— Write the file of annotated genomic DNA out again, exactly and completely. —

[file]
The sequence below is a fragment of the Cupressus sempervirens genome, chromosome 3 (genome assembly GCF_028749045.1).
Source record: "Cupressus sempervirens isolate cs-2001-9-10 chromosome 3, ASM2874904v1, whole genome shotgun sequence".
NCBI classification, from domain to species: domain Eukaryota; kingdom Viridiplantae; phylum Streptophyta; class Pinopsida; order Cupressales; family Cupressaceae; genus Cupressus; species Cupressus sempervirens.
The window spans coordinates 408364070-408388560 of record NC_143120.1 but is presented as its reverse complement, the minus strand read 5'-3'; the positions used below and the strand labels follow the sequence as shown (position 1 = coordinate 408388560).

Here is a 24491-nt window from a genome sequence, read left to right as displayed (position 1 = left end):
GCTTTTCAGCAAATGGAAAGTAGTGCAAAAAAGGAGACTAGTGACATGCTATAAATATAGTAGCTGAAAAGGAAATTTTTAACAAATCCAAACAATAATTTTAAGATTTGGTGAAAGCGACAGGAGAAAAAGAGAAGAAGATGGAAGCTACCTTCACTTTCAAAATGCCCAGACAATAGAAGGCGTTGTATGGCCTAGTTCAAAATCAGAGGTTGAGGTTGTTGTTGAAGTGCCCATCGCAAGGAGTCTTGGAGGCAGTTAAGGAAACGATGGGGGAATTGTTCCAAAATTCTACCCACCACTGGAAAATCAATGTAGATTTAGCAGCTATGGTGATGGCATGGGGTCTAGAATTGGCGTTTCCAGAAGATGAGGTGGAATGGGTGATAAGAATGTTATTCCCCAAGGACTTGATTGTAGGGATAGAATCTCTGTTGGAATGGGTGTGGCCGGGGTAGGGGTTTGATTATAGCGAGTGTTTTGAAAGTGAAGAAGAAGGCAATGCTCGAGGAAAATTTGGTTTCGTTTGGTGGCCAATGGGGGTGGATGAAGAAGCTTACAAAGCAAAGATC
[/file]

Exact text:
The sequence below is a fragment of the Cupressus sempervirens genome, chromosome 3 (genome assembly GCF_028749045.1).
Source record: "Cupressus sempervirens isolate cs-2001-9-10 chromosome 3, ASM2874904v1, whole genome shotgun sequence".
NCBI classification, from domain to species: domain Eukaryota; kingdom Viridiplantae; phylum Streptophyta; class Pinopsida; order Cupressales; family Cupressaceae; genus Cupressus; species Cupressus sempervirens.
The window spans coordinates 408364070-408388560 of record NC_143120.1 but is presented as its reverse complement, the minus strand read 5'-3'; the positions used below and the strand labels follow the sequence as shown (position 1 = coordinate 408388560).

Here is a 24491-nt window from a genome sequence, read left to right as displayed (position 1 = left end):
GCTTTTCAGCAAATGGAAAGTAGTGCAAAAAAGGAGACTAGTGACATGCTATAAATATAGTAGCTGAAAAGGAAATTTTTAACAAATCCAAACAATAATTTTAAGATTTGGTGAAAGCGACAGGAGAAAAAGAGAAGAAGATGGAAGCTACCTTCACTTTCAAAATGCCCAGACAATAGAAGGCGTTGTATGGCCTAGTTCAAAATCAGAGGTTGAGGTTGTTGTTGAAGTGCCCATCGCAAGGAGTCTTGGAGGCAGTTAAGGAAACGATGGGGGAATTGTTCCAAAATTCTACCCACCACTGGAAAATCAATGTAGATTTAGCAGCTATGGTGATGGCATGGGGTCTAGAATTGGCGTTTCCAGAAGATGAGGTGGAATGGGTGATAAGAATGTTATTCCCCAAGGACTTGATTGTAGGGATAGAATCTCTGTTGGAATGGGTGTGGCCGGGGTAGGGGTTTGATTATAGCGAGTGTTTTGAAAGTGAAGAAGAAGGCAATGCTCGAGGAAAATTTGGTTTCGTTTGGTGGCCAATGGGGGTGGATGAAGAAGCTTACAAAGCAAAGATC